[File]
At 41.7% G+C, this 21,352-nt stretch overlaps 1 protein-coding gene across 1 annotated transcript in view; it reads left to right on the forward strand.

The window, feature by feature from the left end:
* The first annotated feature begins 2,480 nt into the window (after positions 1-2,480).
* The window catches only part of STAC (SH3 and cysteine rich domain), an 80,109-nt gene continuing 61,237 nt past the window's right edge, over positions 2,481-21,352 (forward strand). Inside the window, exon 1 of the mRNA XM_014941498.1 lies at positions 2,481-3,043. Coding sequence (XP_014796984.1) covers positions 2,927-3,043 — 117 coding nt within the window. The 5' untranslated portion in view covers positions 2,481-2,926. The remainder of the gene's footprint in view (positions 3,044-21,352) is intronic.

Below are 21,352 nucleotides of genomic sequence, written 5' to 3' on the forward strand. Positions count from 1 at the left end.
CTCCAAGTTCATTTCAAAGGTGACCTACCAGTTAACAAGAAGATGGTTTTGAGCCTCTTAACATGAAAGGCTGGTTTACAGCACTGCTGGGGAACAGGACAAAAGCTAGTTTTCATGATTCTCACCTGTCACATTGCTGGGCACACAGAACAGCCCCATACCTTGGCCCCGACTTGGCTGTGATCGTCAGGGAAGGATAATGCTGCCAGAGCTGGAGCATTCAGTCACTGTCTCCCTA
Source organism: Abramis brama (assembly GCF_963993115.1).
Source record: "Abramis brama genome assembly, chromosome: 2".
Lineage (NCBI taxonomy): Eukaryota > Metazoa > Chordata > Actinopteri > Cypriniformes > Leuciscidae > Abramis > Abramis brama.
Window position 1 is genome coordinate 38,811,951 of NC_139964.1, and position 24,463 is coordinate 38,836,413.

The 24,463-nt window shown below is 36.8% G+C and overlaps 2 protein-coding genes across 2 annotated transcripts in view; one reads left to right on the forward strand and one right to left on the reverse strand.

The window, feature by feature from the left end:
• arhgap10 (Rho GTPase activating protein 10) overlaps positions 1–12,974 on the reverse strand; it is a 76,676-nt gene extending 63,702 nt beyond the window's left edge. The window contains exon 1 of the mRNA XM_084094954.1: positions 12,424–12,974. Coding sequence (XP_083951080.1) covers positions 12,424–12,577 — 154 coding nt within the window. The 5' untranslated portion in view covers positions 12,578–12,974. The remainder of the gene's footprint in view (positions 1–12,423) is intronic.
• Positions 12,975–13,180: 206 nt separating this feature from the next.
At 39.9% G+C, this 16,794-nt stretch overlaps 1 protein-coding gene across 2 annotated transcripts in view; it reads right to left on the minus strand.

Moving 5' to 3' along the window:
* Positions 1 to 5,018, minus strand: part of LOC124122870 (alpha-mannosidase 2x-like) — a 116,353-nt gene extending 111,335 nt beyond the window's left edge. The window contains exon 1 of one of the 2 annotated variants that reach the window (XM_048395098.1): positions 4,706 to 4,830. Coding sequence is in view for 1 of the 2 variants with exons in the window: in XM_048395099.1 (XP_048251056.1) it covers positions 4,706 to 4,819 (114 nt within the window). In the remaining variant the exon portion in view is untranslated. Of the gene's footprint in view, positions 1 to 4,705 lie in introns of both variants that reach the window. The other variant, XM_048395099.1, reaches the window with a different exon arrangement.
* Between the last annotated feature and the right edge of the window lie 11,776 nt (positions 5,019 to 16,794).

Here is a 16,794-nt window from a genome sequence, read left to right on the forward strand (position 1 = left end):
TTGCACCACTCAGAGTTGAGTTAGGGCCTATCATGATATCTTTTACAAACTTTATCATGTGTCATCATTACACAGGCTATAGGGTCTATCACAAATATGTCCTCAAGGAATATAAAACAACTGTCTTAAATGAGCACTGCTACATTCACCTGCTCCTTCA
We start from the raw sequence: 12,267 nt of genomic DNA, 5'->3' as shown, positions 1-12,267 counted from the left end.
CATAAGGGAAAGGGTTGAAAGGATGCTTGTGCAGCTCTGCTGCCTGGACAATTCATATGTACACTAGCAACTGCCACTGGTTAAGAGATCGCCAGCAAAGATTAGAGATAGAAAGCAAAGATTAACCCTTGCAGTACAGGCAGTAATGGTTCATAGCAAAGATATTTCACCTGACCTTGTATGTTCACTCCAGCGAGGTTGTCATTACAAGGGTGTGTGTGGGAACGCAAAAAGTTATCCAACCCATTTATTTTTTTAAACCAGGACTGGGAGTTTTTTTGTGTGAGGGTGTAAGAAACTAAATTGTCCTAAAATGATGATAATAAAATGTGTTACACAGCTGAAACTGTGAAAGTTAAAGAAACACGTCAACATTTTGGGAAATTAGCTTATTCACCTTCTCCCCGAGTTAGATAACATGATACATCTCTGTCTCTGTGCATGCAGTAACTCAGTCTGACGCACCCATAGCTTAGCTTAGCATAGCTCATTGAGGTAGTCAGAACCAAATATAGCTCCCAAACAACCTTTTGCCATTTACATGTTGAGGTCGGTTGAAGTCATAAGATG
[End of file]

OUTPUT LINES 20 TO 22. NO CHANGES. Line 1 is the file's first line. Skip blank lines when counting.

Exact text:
TTGCACCACTCAGAGTTGAGTTAGGGCCTATCATGATATCTTTTACAAACTTTATCATGTGTCATCATTACACAGGCTATAGGGTCTATCACAAATATGTCCTCAAGGAATATAAAACAACTGTCTTAAATGAGCACTGCTACATTCACCTGCTCCTTCA
We start from the raw sequence: 12,267 nt of genomic DNA, 5'->3' as shown, positions 1-12,267 counted from the left end.
CATAAGGGAAAGGGTTGAAAGGATGCTTGTGCAGCTCTGCTGCCTGGACAATTCATATGTACACTAGCAACTGCCACTGGTTAAGAGATCGCCAGCAAAGATTAGAGATAGAAAGCAAAGATTAACCCTTGCAGTACAGGCAGTAATGGTTCATAGCAAAGATATTTCACCTGACCTTGTATGTTCACTCCAGCGAGGTTGTCATTACAAGGGTGTGTGTGGGAACGCAAAAAGTTATCCAACCCATTTATTTTTTTAAACCAGGACTGGGAGTTTTTTTGTGTGAGGGTGTAAGAAACTAAATTGTCCTAAAATGATGATAATAAAATGTGTTACACAGCTGAAACTGTGAAAGTTAAAGAAACACGTCAACATTTTGGGAAATTAGCTTATTCACCTTCTCCCCGAGTTAGATAACATGATACATCTCTGTCTCTGTGCATGCAGTAACTCAGTCTGACGCACCCATAGCTTAGCTTAGCATAGCTCATTGAGGTAGTCAGAACCAAATATAGCTCCCAAACAACCTTTTGCCATTTACATGTTGAGGTCGGTTGAAGTCATAAGATG